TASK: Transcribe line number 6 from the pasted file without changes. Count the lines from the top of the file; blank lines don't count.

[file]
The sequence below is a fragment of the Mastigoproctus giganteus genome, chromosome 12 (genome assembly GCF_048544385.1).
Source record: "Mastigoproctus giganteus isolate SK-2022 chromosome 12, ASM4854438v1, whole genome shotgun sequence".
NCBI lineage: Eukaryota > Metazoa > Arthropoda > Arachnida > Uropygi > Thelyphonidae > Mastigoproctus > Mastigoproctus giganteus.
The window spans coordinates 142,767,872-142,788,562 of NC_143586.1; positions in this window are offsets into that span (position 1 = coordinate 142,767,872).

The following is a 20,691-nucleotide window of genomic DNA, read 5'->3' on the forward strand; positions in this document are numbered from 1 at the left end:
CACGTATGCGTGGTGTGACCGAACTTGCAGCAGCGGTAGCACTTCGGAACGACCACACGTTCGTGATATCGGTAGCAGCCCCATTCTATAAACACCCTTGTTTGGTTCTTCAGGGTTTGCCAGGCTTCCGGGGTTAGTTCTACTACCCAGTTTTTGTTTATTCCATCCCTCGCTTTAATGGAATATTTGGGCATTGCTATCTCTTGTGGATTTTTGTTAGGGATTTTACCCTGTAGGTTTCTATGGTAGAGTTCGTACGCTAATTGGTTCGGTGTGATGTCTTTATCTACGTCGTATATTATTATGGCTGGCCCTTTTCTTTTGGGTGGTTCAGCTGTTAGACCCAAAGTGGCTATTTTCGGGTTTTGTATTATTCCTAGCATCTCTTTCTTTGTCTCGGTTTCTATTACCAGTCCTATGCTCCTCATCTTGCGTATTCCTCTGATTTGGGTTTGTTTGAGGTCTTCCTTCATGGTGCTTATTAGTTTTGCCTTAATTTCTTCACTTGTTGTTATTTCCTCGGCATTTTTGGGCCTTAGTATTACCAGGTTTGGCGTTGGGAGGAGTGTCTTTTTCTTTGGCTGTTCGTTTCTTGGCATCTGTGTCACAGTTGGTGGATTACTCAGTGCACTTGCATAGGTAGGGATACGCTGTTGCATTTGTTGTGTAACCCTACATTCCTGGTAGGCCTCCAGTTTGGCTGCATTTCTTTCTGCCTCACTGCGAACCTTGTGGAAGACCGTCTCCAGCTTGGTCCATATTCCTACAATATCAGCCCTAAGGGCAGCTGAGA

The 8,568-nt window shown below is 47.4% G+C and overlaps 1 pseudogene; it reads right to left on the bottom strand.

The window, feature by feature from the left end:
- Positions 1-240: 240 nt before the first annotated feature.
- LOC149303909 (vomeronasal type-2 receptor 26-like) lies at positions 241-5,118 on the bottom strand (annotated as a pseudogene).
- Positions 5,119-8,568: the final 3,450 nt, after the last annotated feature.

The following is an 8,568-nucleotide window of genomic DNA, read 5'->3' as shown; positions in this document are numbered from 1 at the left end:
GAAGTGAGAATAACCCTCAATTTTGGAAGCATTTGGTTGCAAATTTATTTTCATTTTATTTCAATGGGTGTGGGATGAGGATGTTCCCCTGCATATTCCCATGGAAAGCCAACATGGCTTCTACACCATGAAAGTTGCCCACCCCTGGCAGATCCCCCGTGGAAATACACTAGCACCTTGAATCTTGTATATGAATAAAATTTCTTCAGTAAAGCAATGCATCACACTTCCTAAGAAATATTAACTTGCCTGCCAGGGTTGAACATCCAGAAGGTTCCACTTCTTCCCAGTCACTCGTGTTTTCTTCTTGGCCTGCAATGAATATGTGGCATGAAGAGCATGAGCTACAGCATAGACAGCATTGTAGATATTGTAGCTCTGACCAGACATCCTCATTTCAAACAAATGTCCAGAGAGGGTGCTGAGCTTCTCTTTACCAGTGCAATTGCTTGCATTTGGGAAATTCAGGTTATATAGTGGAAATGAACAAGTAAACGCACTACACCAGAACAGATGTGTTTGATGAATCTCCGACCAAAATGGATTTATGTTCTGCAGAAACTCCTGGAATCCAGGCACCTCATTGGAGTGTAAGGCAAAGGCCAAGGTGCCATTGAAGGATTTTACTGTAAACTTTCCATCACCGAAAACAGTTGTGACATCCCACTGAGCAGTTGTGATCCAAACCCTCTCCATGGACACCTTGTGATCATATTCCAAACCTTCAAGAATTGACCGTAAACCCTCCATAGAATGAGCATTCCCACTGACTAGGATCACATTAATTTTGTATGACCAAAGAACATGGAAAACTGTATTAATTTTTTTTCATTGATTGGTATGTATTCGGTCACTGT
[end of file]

CACGTATGCGTGGTGTGACCGAACTTGCAGCAGCGGTAGCACTTCGGAACGACCACACGTTCGTGATATCGGTAGCAGCCCCATTCTATAAACACCCTTGTTTGGTTCTTCAGGGTTTGCCAGGCTTCCGGGGTTAGTTCTACTACCCAGTTTTTGTTTATTCCATCCCTCGCTTTAATGGAATATTTGGGCATTGCTATCTCTTGTGGATTTTTGTTAGGGATTTTACCCTGTAGGTTTCTATGGTAGAGTTCGTACGCTAATTGGTTCGGTGTGATGTCTTTATCTACGTCGTATATTATTATGGCTGGCCCTTTTCTTTTGGGTGGTTCAGCTGTTAGACCCAAAGTGGCTATTTTCGGGTTTTGTATTATTCCTAGCATCTCTTTCTTTGTCTCGGTTTCTATTACCAGTCCTATGCTCCTCATCTTGCGTATTCCTCTGATTTGGGTTTGTTTGAGGTCTTCCTTCATGGTGCTTATTAGTTTTGCCTTAATTTCTTCACTTGTTGTTATTTCCTCGGCATTTTTGGGCCTTAGTATTACCAGGTTTGGCGTTGGGAGGAGTGTCTTTTTCTTTGGCTGTTCGTTTCTTGGCATCTGTGTCACAGTTGGTGGATTACTCAGTGCACTTGCATAGGTAGGGATACGCTGTTGCATTTGTTGTGTAACCCTACATTCCTGGTAGGCCTCCAGTTTGGCTGCATTTCTTTCTGCCTCACTGCGAACCTTGTGGAAGACCGTCTCCAGCTTGGTCCATATTCCTACAATATCAGCCCTAAGGGCAGCTGAGA